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On Monday, Canada's House of Commons passed recreational marijuana legislation back to the Senate, rejecting 13 of the upper house's most strict amendments while approving wider legalization standards.
According to CTV, MPs voted 205-82 to advance Bill C-45, which intends to legalize adult-use cannabis nationally, but they want to remove local municipal restrictions on home grows, bans on marijuana-branded clothing, and a host of other rigid rules sought by the Senate.
By allowing local governments to outlaw home cultivation and restrict the sale of marijuana-branded clothing, senators said they were responding to six months of research that detailed a need for rigorous control of the market.
Last week, the Senate advanced an amended version of C-45, packed with 46 largely-conservative regulatory alterations, leading Justin Trudeau's liberal party to quickly defend their original policy choices.
"We're making the changes to keep Canadians safe, and one of the strong recommendations by experts was that we ensure personal cultivation of four plants at home," Trudeau said directly following the Senate's vote last week. "We have heard what the senators had to say on this matter, but we will go ahead with the recommendations from experts."
The House of Commons upheld the equal access policy goal n Monday's vote, supporting 26 of the Senate's more benign amendments while remaining steadfast on home grow guarantees, policies that respect the privacy of marijuana business owners, and branded promotional material.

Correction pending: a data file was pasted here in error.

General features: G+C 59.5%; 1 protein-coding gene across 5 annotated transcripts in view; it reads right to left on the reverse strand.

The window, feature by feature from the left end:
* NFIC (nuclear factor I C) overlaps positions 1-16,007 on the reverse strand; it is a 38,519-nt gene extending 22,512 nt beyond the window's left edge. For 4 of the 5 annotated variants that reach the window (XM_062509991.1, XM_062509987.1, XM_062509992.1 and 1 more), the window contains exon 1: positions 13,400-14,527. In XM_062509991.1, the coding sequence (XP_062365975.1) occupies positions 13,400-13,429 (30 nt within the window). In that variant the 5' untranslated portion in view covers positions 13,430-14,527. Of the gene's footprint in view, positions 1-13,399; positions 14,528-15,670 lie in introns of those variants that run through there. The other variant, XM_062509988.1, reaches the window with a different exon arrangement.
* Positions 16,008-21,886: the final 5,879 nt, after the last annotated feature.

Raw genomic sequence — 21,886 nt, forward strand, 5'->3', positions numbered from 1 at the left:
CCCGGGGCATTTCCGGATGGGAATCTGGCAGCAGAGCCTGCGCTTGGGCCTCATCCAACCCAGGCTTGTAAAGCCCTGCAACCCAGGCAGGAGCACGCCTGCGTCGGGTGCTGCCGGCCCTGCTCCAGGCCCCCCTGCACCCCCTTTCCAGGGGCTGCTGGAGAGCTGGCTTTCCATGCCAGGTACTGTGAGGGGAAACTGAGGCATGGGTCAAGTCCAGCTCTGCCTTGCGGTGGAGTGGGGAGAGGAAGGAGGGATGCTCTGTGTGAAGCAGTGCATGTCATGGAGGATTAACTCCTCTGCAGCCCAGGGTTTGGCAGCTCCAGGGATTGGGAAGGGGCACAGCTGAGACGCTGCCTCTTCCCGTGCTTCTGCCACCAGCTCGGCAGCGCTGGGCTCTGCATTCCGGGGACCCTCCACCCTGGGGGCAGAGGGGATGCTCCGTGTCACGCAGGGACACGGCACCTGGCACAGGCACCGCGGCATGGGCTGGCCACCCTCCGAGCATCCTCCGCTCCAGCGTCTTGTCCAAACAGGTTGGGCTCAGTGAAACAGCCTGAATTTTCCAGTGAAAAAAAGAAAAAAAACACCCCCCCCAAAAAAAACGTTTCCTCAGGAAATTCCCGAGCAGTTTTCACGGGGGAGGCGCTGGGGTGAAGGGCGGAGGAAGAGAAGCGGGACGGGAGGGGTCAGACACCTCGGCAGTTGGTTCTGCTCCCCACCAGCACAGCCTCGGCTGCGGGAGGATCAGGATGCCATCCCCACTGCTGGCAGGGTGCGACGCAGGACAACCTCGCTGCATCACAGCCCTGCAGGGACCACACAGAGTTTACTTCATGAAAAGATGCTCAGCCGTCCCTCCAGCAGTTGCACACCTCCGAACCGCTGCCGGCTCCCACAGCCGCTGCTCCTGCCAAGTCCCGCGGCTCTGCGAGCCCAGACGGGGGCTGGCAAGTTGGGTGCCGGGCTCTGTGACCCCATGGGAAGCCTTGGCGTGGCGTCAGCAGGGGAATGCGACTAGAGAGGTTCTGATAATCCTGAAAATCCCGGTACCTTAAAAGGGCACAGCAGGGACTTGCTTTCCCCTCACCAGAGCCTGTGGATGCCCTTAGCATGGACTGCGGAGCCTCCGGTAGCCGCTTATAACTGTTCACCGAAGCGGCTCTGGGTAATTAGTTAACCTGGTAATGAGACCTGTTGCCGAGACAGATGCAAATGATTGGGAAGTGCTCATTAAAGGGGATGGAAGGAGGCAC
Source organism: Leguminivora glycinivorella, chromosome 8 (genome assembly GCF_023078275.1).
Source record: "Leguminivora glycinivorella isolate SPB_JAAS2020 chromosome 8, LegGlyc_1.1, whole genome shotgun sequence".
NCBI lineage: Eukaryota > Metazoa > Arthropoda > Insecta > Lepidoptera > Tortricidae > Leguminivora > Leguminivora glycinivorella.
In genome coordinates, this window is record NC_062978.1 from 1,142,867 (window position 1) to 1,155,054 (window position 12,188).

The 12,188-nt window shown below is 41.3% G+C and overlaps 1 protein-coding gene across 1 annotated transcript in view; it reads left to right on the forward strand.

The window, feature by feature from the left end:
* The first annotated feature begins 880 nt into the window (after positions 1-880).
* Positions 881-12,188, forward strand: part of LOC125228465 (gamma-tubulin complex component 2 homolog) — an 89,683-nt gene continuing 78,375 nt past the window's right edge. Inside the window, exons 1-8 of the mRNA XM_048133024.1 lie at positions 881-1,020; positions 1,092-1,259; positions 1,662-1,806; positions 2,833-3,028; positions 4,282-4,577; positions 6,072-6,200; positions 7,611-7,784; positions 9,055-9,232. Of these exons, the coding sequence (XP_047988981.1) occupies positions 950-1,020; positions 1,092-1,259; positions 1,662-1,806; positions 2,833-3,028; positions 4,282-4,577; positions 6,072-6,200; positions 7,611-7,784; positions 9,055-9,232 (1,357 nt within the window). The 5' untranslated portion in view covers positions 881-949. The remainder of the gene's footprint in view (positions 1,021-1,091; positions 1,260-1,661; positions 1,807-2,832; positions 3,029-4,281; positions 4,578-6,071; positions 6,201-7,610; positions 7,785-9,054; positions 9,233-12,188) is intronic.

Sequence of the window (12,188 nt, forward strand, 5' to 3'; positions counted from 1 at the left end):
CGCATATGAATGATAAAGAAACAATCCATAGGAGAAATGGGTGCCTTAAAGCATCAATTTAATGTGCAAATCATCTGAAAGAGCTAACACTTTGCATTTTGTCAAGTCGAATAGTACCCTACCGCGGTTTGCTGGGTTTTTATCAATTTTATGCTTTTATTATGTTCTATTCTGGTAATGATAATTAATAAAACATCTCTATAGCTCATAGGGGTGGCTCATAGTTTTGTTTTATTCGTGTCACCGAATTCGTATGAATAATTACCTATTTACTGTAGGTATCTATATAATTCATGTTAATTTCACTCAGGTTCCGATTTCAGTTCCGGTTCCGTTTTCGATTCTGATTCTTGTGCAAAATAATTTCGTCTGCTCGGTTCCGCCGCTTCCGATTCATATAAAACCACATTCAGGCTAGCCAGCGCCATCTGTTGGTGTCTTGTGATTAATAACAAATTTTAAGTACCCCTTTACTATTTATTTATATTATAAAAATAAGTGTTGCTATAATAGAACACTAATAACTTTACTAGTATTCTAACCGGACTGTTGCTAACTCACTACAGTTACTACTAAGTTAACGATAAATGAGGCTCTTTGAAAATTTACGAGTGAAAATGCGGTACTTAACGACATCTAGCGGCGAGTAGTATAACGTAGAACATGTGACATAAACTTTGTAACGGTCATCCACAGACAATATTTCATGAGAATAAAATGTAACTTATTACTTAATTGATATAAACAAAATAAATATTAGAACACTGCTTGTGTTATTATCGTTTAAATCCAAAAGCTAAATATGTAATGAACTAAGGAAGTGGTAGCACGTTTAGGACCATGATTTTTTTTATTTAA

Now that C-45 is once again in the hands of the Senate, upper house legislators will have the option to accept the MPs' concessions and live with more lenient regulations, or persist in hopes of eventually wearing down House voters.
During a Monday night debate about the future fate of Bill C-45, Senator Peter Harder argued that the upper house should accept the House of Commons' decision to once and for all reconcile regulations and begin focusing on opening the impending marijuana market.
"If we concur with the House of Commons, I think we will find most Canadians pleased with the manner in which we've discharged our constitutional role," Harder told his Senate colleagues. "With cannabis legislation, Canadians are ready for us to move forward. There may come a day, perhaps in the not-so-distant future, when we remember prohibition as absurd."
After both parties of Canadian legislature can agree on a complete version of C-45, the bill will quickly be established as law. Government officials currently predict that legal weed will be on sale sometime this September.
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